Courses / Undergraduate

Spring 2015

  • Special Topics in Film: Sound

    140 - 001 | CCN: 31717

    Mark Berger

    Date and Time: TUTH 730-9P, 142 DWINELLE

    4 Units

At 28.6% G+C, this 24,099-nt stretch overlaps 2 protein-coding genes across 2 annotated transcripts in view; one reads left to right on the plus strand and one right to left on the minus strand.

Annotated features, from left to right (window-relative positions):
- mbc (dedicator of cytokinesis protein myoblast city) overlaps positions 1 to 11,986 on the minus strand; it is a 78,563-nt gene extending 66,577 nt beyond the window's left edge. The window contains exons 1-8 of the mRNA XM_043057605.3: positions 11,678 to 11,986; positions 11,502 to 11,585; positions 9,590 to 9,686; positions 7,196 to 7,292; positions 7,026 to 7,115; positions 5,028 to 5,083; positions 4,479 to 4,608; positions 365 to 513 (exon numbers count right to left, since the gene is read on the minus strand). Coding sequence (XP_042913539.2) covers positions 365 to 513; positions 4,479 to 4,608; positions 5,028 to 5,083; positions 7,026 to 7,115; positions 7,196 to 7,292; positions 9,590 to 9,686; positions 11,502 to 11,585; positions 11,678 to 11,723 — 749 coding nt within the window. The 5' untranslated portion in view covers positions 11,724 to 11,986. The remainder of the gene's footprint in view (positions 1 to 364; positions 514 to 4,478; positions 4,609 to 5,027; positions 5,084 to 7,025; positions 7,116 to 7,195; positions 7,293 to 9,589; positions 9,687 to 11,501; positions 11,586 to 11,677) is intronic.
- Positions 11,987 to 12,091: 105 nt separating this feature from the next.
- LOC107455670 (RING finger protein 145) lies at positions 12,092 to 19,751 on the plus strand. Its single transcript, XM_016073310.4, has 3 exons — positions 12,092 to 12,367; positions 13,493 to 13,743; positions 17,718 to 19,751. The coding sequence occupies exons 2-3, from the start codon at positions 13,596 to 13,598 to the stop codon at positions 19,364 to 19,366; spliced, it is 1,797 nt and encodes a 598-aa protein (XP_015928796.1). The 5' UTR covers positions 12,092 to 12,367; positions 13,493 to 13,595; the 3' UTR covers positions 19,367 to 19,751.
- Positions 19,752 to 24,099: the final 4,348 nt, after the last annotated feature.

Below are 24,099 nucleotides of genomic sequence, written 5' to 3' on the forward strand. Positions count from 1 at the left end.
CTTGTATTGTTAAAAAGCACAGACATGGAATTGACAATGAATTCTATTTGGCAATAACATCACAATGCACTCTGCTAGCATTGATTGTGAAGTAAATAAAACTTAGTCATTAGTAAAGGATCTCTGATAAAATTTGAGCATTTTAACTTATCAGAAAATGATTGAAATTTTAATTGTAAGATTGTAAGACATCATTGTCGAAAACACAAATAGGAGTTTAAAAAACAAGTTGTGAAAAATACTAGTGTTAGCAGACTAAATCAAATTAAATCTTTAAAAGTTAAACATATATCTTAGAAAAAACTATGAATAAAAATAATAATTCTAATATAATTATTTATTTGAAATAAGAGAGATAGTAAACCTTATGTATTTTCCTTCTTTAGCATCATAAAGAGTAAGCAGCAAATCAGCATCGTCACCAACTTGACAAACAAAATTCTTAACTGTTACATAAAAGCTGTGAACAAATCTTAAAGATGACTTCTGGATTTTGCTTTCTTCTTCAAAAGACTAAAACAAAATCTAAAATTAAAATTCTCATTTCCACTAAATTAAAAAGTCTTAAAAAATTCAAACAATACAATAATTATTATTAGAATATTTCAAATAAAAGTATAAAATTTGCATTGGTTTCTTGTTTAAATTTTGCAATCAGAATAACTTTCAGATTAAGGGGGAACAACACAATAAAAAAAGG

This course will explore the nature, evolution, use, and abuse of sound in cinema. From the first silent films, which weren’t presented in silence at all, to current “ride” films, the relation between sound and image will be analyzed in detail. While there is a high degree of visual sophistication in audiences and academic analysis, there is an almost equal naiveté when it comes to sound. Starting with the physics of sound, the neurophysiology of hearing, and how our perception influences our emotional reactions, we will consider the three main categories of film sound – dialogue, music, effects – from the perspectives of the writer, the director, and the audience, looking at the artistic and technical factors that guide and constrain the creative process, as well as how changes in presentation have affected audience response. Examples will be shown from foreign and domestic feature, documentary, and animated films. There will be several guest lectures by film professionals currently working on the soundtracks of their films. At the end of the course, students should be able to bring an increased sophistication and depth to their real-time understanding of how sound contributes to (or diminishes!) the filmic experience.